A fellow comes into a peculiar place where people are taking hot baths. He is one of the rich men of Russia. He talks with another rich man who says that the man promised to give him an offensive and he has seen no offensive as of yet.
Rasputin speaks with Badma, who tells him he hasn't slept for three nights. Badma says the Tsarevich should be crowned and his mother be made the regent. Rasputin tells Badma: "Remember, you didn't say that, and I didn't hear it. Don't touch father or . . ." Rasputin gets another telephone call from the humming woman. He asks for her address and says he will be right over.
Rasputin talks with the humming woman. He wants to go to bed with her, but there is a man already in the bed. It seems the clergy has set up a trap for the mad monk. They want to talk with him. They tell Rasputin off saying that he is rotten scum who grabbed power that wasn't meant for him by God. He desecrates monasteries and cloisters with his sexual romps. He bewitches the sovereign of Russia and gets in the way of the clergy of the Russian Orthodox faith. They ban him from the Tsar's house. They try to force him to swear an oath of some kind.
After ten hours of sleep, Rasputin wakes up. Badma is with him. He tries to call the Tsarina, but the operator says that she is not allowed to connect him with the royal family. Rasputin asks Badma why everyone gives him such a hard time and Badma says it's because Rasputin is a dog, a lecherous dog, and he will die like a dog too. Now Rasputin learns they have taken his car service away from him. The mad monk puts on a rag coat and walks to try to see the Tsarina.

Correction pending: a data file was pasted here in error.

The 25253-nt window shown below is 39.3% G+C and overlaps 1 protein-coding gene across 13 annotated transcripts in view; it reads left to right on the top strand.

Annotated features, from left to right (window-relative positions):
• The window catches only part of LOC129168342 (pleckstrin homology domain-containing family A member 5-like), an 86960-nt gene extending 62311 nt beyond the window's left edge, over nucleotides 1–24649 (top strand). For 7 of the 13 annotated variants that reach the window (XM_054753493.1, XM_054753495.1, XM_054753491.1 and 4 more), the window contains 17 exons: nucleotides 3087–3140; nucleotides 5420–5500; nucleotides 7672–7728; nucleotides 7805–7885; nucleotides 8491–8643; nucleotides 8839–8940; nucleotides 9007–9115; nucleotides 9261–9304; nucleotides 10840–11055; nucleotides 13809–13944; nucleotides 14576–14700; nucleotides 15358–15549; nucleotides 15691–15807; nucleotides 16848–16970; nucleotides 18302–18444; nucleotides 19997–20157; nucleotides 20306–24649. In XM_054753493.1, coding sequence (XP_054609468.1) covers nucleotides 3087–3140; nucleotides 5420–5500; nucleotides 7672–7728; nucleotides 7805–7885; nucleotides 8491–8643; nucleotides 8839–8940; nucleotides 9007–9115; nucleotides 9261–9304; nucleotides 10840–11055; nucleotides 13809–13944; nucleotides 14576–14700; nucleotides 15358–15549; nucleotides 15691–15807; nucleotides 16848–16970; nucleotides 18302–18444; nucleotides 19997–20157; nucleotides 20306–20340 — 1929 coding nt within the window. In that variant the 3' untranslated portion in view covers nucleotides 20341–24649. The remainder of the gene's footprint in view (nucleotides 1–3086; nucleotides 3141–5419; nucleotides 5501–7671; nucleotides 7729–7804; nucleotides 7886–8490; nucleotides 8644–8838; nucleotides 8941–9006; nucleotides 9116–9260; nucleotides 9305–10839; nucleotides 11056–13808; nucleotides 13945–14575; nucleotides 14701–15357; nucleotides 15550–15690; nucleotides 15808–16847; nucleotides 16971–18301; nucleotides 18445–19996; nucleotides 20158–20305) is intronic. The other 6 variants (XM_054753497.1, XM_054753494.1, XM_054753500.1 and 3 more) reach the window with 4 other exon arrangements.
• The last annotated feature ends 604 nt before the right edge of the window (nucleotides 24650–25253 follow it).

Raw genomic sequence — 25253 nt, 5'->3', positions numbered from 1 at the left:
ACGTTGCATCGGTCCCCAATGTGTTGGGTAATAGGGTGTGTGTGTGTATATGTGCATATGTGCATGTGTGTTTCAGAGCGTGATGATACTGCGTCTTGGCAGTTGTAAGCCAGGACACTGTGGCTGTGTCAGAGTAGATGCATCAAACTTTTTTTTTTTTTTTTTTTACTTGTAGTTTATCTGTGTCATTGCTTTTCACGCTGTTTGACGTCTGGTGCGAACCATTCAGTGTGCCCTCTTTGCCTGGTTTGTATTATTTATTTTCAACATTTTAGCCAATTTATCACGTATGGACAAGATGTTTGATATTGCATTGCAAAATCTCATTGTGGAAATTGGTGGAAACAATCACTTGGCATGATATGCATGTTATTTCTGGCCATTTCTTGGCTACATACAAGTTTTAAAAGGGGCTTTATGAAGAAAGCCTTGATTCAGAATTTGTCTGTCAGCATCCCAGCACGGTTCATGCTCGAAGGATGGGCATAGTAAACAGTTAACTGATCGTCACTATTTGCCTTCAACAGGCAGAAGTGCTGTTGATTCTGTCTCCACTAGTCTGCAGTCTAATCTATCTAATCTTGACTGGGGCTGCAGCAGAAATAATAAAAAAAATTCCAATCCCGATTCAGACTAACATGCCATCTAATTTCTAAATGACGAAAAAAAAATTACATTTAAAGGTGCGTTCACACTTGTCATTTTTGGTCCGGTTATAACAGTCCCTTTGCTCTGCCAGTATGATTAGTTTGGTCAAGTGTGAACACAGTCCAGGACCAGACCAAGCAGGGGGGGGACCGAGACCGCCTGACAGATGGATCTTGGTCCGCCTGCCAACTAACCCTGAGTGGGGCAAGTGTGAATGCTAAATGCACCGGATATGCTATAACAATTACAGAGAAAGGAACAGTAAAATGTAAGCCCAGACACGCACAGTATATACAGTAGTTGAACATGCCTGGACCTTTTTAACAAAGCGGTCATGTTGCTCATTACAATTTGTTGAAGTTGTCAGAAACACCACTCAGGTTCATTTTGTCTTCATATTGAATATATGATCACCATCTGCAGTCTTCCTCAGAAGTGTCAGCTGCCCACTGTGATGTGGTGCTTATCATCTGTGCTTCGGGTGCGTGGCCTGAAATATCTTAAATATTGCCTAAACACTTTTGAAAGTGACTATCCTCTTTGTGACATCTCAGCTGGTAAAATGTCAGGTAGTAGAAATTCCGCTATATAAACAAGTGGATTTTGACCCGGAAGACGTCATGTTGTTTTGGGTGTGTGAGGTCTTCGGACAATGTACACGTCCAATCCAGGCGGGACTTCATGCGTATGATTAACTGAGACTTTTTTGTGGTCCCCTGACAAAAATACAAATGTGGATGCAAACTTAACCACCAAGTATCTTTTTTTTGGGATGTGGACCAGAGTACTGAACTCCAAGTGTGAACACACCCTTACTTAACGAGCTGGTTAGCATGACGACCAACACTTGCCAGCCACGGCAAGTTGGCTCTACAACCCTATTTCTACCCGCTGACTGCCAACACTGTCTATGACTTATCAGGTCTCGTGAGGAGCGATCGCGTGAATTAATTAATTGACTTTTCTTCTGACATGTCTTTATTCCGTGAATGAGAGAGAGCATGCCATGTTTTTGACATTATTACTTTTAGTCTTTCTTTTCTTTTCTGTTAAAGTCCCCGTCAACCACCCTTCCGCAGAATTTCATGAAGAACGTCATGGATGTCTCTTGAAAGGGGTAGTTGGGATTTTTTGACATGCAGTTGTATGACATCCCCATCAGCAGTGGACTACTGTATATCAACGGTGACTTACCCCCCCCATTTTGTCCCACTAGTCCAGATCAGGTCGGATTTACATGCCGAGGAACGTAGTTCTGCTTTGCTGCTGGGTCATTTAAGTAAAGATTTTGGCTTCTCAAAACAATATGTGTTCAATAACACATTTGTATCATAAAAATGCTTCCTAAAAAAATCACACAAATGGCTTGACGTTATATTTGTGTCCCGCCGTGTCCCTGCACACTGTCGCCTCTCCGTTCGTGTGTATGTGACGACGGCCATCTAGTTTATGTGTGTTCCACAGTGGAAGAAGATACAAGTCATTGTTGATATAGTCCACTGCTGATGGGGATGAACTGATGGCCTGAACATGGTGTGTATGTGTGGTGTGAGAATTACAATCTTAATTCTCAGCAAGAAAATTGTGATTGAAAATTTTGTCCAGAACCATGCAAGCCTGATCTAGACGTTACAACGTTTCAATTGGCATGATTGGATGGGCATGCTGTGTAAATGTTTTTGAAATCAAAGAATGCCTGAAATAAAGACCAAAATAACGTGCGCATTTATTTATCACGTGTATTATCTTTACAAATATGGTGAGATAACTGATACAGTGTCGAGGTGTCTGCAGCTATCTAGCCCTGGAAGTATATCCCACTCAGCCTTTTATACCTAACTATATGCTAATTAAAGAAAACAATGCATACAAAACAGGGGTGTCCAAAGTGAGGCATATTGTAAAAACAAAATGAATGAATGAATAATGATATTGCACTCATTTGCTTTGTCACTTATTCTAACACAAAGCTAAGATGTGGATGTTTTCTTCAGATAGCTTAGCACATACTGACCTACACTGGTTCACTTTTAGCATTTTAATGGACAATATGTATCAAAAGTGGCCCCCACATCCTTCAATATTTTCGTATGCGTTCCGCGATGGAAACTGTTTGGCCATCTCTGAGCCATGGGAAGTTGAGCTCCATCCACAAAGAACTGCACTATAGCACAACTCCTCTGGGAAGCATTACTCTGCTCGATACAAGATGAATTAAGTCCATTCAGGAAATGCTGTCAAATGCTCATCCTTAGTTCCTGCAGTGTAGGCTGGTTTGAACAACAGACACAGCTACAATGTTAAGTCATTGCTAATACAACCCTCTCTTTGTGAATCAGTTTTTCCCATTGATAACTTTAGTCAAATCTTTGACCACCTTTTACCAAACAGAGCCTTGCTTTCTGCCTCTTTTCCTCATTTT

The Tsar goes on the offensive denouncing Rasputin to his wife and mother. He says: "There's no way to deal with him. That's it! Over!" He is tried of dealing with all the complaints from so many people about the mad monk. Mother and Tsarina demand that Rasputin stay. Outside the palace Rasputin wallows in a big mud puddle. The Tsar says he has made his decision. Rasputin is to leave Petrograd ,never to return again. Just then the Tsar realizes that the monk is now in the room with them. He is shivering from the cold water of the puddle. He is crying somewhat. He talks on and on like a crazy man until he faints and falls on the floor. On the floor he starts talking in tongues. The Tsar looks very worried. The mad monk says "Baranovichi". The Tsar wonders what this means. Should they advance on Baranovichi on the western front, despite the fact that all their best troops were sent south? His mother says yes, yes.
Headquarters, Mogilev (in today's eastern Belarus). M. V. Alexeyev, General Staff Head, has several objections to an offensive on Baranovichi. The area for the enemy has material and tactical advantages. A. A. Brusilov, the Southwestern Front Commander, says there are swamps in the area. As they trudge through the swamp, the Germans shoot the Russian soldiers point-blank. The wheels sink in the mud. And there is no hot food for the troops. A. Ye. Evert, the Western Front Commander, says that he will try to carry out the Tsar's command. But Evert's troops have recently lost half of their men on the western front. The Tsar leaves the railway car meeting to walk in the snow. He grabs shotguns from some soldiers and shoots a lot of birds out of the sky.
F. F. Yusupov practices entering a room and immediately emptying his gun into the body of Rasputin. Dmitry tries it next, but he hesitates too much and fires only one shot. Their instructor says the men are still not firing their weapons correctly. He rapidly fires his weapon until it is empty and hits the target, a photo of Rasputin. Dr. S. S. Lazavert is there to provide the poisons, prussic acid and cyanide, to put in Rasputin's food and drink. The men swear to the death of Rasputin.